Learning happens over your entire life and takes place in many different ways. The mistake that I have made is that I have valued my formal education a great deal higher than my informal education and disrupted that balance that should exist in my life. Keep on racing towards the goal, but set a pace. For what good is the goal if you are alone in your victory?

Reflection for the week: Take time, smell the roses. Disappointments, triumphs, and even knowledge will come and go, but the love that you spread lasts forever, in the lives of the people that you touch.

Saturday, 15 December 2012

Semester in Review

Just under three and a half years ago I began my university career. In the program in which I am currently enrolled, I have come into contact with some very incredible people who will be graduating in less than 4 months. As I attended a friend's recital this past week I found myself going on a long walk down memory lane where I realized how short a four year degree really is, and how much one can learn in such a little time. I then started to wonder when all of this learning happens and came up with the answer, that seems obvious, that it happens in every moment that we choose to be fully engaged in our education. This includes, but is not limited to, all of the morning classes that we chose not to skip, every lecture that we decided to listen to as opposed to go on Facebook or fall asleep during, every study session that we attended, addressing all of those mistakes that were made and taking responsibility of them in order to ensure that they wouldn't happen again, and largely in the way that we connect with other people. If we are engaged we learn.

I would like to take this time to share with you all a Prezi that I made to show what I have learned in my ICT class this past semester. 

Lesson of this course: I have learned that in all things that we do, we need to feel connected and supported in our explorations. This is so we are encouraged to continue our educational journeys past the end of the courses we take and into an ever changing, unpredictable, and bright future.

Thursday, 6 December 2012

Dress to the 9's with Voicethread

Alright, another week closer to the end of semester and Christmas holidays! I don't know about anyone else, but I am so stoked to trade the time with my projects for enjoy time with my family in a couple of weeks.

This past week I was able to play around with a new app called Voicethread. This application is an internet conversation tool that can be used for classroom conversations, collaborations, and various other classroom assignments. I tried to put together a short clip where I would post a physics demonstration and try to have students figure out "What is Going On?" A video like this would be posted about once every week to once every two weeks. Students would have to respond to the video with an audio, written, or video comment to answer the question, "What is Going On?" Most, if not all of the demos that are featured in the videos would have been shown in class as well. A seemingly decent activity with accountability in its assessment.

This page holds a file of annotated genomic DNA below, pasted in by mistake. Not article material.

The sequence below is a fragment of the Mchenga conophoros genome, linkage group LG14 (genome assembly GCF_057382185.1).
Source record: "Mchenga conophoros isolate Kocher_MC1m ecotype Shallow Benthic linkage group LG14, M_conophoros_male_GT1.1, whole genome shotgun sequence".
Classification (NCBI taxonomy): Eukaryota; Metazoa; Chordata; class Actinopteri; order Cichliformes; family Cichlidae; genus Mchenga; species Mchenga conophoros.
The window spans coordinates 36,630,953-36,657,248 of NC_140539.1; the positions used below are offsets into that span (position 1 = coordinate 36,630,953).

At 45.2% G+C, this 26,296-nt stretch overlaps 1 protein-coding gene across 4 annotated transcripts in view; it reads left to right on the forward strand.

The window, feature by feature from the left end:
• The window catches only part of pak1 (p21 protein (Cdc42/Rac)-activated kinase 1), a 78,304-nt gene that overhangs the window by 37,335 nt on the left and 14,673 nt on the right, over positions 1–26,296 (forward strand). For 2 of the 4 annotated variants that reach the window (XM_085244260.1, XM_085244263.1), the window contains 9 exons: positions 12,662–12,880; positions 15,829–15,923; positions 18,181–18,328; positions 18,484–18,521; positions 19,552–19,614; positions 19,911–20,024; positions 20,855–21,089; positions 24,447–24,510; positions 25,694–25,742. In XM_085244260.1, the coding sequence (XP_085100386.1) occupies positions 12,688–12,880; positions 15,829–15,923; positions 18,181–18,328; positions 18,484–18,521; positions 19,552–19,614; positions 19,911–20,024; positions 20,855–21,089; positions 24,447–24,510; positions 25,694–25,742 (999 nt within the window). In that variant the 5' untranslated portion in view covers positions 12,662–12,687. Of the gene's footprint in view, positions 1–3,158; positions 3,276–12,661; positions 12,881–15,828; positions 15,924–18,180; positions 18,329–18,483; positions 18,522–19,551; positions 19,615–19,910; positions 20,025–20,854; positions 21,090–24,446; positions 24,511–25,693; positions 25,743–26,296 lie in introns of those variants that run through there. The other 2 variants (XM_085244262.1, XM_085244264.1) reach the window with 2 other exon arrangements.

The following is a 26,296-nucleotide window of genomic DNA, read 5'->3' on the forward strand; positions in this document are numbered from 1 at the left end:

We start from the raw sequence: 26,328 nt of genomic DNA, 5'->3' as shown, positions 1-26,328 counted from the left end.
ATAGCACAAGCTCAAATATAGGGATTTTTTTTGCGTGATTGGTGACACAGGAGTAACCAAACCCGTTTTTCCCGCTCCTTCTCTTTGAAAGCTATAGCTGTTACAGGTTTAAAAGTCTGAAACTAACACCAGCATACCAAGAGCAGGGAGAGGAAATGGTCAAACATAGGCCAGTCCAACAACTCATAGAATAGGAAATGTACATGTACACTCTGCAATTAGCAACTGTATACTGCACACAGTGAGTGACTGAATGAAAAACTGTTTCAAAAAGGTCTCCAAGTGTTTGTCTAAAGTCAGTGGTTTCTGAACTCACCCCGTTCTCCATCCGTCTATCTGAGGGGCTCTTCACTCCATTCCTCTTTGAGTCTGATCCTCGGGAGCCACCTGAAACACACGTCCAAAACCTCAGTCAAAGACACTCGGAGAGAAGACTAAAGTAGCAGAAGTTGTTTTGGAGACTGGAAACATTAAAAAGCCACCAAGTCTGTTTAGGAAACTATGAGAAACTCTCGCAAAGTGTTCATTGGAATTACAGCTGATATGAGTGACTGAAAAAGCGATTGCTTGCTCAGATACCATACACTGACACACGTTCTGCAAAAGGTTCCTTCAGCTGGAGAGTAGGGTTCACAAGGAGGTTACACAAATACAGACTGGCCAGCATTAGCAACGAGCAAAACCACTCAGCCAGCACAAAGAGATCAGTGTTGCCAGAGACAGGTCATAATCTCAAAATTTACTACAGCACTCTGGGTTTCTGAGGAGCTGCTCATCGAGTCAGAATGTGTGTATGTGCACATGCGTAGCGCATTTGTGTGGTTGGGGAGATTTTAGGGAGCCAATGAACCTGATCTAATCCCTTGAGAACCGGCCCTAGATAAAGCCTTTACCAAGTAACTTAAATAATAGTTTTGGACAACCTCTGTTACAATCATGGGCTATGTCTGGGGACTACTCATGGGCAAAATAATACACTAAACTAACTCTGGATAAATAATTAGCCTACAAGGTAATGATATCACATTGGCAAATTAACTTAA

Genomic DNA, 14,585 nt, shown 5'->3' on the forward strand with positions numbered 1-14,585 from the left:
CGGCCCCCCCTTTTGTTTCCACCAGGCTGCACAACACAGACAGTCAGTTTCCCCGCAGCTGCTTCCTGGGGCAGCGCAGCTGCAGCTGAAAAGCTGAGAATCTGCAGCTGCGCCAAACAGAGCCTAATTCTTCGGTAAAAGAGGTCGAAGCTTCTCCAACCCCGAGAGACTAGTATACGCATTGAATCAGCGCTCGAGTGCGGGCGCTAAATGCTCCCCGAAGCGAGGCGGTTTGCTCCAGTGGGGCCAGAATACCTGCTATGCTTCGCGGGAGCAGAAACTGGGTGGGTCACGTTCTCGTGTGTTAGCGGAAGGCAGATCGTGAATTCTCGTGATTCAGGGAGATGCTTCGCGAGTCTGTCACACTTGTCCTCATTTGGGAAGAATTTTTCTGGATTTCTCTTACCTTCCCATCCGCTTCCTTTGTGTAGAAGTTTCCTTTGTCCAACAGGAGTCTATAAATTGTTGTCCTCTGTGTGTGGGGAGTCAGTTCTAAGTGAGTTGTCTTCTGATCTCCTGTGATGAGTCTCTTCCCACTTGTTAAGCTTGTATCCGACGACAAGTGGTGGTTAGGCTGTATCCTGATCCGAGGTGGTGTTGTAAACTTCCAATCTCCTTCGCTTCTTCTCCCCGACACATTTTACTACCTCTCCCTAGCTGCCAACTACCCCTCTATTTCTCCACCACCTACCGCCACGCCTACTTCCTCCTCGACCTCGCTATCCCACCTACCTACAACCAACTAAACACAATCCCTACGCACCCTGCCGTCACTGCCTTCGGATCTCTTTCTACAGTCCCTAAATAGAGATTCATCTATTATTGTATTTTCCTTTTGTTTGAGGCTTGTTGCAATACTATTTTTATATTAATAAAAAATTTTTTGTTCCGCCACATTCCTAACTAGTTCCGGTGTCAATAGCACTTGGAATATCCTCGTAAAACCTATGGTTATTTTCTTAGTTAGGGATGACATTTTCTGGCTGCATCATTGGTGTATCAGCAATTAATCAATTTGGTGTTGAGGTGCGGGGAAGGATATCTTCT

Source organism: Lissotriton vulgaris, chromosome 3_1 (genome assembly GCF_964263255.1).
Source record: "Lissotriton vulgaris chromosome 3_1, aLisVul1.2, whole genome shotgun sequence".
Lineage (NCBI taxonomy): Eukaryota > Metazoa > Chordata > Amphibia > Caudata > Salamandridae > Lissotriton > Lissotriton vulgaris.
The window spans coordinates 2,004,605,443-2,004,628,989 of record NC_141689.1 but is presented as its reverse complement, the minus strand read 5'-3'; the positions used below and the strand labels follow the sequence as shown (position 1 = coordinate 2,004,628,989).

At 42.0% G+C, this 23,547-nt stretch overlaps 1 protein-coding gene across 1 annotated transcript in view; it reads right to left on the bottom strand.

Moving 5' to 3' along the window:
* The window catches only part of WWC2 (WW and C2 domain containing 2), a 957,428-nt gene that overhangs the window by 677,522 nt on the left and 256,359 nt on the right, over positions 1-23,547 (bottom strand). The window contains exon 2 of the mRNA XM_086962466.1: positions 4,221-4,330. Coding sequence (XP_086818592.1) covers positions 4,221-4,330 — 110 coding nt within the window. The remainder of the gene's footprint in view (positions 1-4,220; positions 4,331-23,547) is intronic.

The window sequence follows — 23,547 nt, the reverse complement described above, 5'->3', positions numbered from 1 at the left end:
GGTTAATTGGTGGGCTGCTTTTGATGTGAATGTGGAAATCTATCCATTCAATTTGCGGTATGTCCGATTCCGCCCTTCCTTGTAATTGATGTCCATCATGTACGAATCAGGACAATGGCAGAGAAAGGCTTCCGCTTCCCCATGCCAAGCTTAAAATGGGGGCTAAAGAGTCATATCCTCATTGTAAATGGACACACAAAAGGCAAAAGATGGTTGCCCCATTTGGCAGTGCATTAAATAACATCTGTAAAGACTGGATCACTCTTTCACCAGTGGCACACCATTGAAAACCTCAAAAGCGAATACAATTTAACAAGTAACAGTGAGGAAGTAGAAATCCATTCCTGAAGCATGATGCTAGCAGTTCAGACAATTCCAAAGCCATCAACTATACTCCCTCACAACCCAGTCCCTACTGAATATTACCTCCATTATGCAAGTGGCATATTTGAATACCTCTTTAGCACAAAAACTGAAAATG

Being a beginner to this application I found it rather finicky and seemingly full of limitations. All audio comments have to be uploaded or taken in one prolonged take. It was nice to be able to doodle on the video, however, I still had difficulty performing a perfect take (which I never did quite do) without the ability to pause mid take or to use bits and pieces of different takes. I can see how this would be a useful application, however, I feel as though the lack of editing capabilities, low user-friendliness, and the inability to  save the video file to your computer makes this application something that I will not continue to use. I do see that it has value, however, I am unsure if the time that it will take to learn how to use it (and teach students how to use the program) will really be worth the ability to use this program.

Here is the link to the video that I made with the attempted explanation of what was going on:

Something that I did learn through reflecting is that I find it difficult to properly explain things in one medium. This is something that I certainly need to work on if I plan to be effective as an educator.

Lesson for the Week: It is essential for development to confront our weaknesses. For me, this means to practice explaining situations clearly and in as few words as possible.

Friday, 30 November 2012